LEE COUNTY, Ala. (WRBL) – The Auburn teen charged in the deaths of Rod and Paula Bramblett could have his bond revoked in the case due to additional allegations involving speeding, reckless driving and suspected marijuana presence.
News 3 is learning the information from a motion filed Friday morning by the Lee County District Attorney’s Office to revoke the teen’s bond and set immediate bond restrictions to not allow him to operate a vehicle until a revocation hearing can be had.
16-year-old Johnston Taylor was out on bond after being arrested in connection with the deaths of Rod and Paula Bramblett. Now, the Lee County District Attorney’s Office is asking a judge to revoke his bond, based on traffic citiations Taylor received during two November traffic stops by Auburn police since the deadly crash.
“While the defendant is free on bond for the charges, he continues to engage in the same reckless driving behavior receiving two speeding tickets and one reckless driving citation. He was also found in possession of suspected marijuana residue while the vehicle he was driving smelled of marijuana,” said the court motion.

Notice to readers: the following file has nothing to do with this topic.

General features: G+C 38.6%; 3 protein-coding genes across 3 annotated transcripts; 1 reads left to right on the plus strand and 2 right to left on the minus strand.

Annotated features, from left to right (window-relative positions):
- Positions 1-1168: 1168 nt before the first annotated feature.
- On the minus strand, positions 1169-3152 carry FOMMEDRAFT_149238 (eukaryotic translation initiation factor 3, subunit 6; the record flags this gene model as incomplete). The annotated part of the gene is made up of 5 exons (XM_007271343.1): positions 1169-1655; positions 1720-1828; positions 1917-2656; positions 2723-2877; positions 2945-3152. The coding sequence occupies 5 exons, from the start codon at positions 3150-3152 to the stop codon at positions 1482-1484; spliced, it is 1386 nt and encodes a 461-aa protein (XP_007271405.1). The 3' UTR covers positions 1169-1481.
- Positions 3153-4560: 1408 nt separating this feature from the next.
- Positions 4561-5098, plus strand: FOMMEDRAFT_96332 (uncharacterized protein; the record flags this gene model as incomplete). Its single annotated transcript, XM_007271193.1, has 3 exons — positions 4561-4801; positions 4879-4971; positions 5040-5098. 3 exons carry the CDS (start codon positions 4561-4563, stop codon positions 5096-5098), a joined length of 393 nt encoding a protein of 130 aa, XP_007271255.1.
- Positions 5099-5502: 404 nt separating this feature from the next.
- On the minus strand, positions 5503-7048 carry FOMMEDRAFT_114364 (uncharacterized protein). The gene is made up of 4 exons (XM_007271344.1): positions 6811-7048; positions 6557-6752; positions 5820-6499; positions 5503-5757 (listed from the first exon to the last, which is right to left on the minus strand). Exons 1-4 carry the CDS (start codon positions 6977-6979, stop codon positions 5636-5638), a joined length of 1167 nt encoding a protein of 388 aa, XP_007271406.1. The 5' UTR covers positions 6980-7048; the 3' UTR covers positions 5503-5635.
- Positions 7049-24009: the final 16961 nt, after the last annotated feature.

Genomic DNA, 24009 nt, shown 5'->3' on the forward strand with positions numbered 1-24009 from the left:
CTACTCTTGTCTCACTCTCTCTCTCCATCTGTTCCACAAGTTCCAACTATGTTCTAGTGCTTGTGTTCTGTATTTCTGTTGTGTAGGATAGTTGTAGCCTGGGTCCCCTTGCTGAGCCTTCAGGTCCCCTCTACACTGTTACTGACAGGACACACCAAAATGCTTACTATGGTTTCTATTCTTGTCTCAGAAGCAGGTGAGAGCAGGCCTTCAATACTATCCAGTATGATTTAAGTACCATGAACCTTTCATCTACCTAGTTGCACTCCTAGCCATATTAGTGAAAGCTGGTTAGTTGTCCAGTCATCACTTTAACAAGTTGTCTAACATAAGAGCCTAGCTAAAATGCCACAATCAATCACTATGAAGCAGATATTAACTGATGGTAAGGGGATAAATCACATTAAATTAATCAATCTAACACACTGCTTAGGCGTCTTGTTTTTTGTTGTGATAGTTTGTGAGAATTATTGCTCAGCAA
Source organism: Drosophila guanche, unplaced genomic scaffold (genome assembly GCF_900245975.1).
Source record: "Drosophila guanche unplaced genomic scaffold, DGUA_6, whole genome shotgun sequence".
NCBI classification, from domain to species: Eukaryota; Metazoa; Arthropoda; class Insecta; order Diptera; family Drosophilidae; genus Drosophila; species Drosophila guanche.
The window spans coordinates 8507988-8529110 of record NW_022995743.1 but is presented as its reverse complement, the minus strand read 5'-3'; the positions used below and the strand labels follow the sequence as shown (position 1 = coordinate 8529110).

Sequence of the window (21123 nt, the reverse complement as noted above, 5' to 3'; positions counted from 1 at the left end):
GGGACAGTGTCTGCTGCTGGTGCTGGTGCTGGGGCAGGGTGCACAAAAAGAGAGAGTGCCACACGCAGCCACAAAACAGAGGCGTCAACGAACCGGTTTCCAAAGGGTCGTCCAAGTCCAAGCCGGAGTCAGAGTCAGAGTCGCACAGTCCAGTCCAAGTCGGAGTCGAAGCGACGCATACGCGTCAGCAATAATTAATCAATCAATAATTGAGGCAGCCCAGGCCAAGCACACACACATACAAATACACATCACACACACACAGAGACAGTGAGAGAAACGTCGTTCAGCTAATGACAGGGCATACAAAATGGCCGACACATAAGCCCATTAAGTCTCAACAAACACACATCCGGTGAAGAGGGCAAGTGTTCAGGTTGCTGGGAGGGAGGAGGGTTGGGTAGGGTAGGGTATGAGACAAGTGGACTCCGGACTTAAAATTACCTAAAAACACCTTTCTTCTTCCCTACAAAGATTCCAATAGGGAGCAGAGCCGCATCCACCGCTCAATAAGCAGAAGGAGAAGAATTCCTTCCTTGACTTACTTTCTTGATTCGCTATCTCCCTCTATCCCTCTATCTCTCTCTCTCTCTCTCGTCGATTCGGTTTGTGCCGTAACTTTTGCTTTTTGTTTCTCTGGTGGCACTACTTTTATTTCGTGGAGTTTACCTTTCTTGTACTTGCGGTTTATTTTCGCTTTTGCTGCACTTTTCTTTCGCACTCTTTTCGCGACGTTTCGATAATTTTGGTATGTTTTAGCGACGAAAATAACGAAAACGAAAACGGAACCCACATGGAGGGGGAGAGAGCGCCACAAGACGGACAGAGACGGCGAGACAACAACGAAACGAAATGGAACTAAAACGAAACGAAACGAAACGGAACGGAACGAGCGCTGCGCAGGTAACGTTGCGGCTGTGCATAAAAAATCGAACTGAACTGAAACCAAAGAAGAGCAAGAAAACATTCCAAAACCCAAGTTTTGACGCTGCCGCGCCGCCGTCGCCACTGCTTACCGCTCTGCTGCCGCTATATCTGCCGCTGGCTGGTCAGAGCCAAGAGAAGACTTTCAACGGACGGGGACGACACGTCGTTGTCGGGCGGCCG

Taylor is charged with two counts of Manslaughter, a Class B Felony, after investigators say he rammed into the back of the Bramblett’s SUV while traveling between 89 and 91 mph along Shug Jordan Parkway, which has a posted speed limit of 55 mph. The crash happened on May 25th.
An Alabama Department of Forensic Sciences toxicology report indicated a blood sample from Taylor contained THC. Court documents indicate investigators believe Taylor had used marijuana prior to the crash.
Tommy Spina, Johnston’s attorney, sent the following statement to News 3 Friday afternoon regarding the traffic citations and Motion to Revoke Bond:
“I am certainly saddened and disappointed in my clients behavior that has lead up to the filing of a motion to revoke his bond. I was unaware of the driving violations until today when I saw the States filing. There are no excuses or blame shifting that would condone this behavior. I believe the DA is doing exactly what he should do under the circumstances. I obviously represent a very troubled young man who desperately needs help navigating his journey through life,” said Spina.
Taylor’s case awaits to be heard by a Grand Jury for them to consider an official indictment.
The Alabama Law Enforcement Agency’s Traffic Homicide Unit indicates a study of the crash shows Taylor’s vehicle was not braking, according to the affidavit.
Taylor told police he fell asleep while driving and did not remember what happened, according to the traffic crash report. His attorney, Tommy Spina, maintained Taylor was not using marijuana or drinking at the time of the crash. He says his client had been at the lake all day and was exhausted.
Rod Bramblett was the well-known “Voice of the Auburn Tigers,” and Paula worked at Auburn University in Information Technology.
News 3 is waiting on a court date for the Judge to hear the bond revocation motion.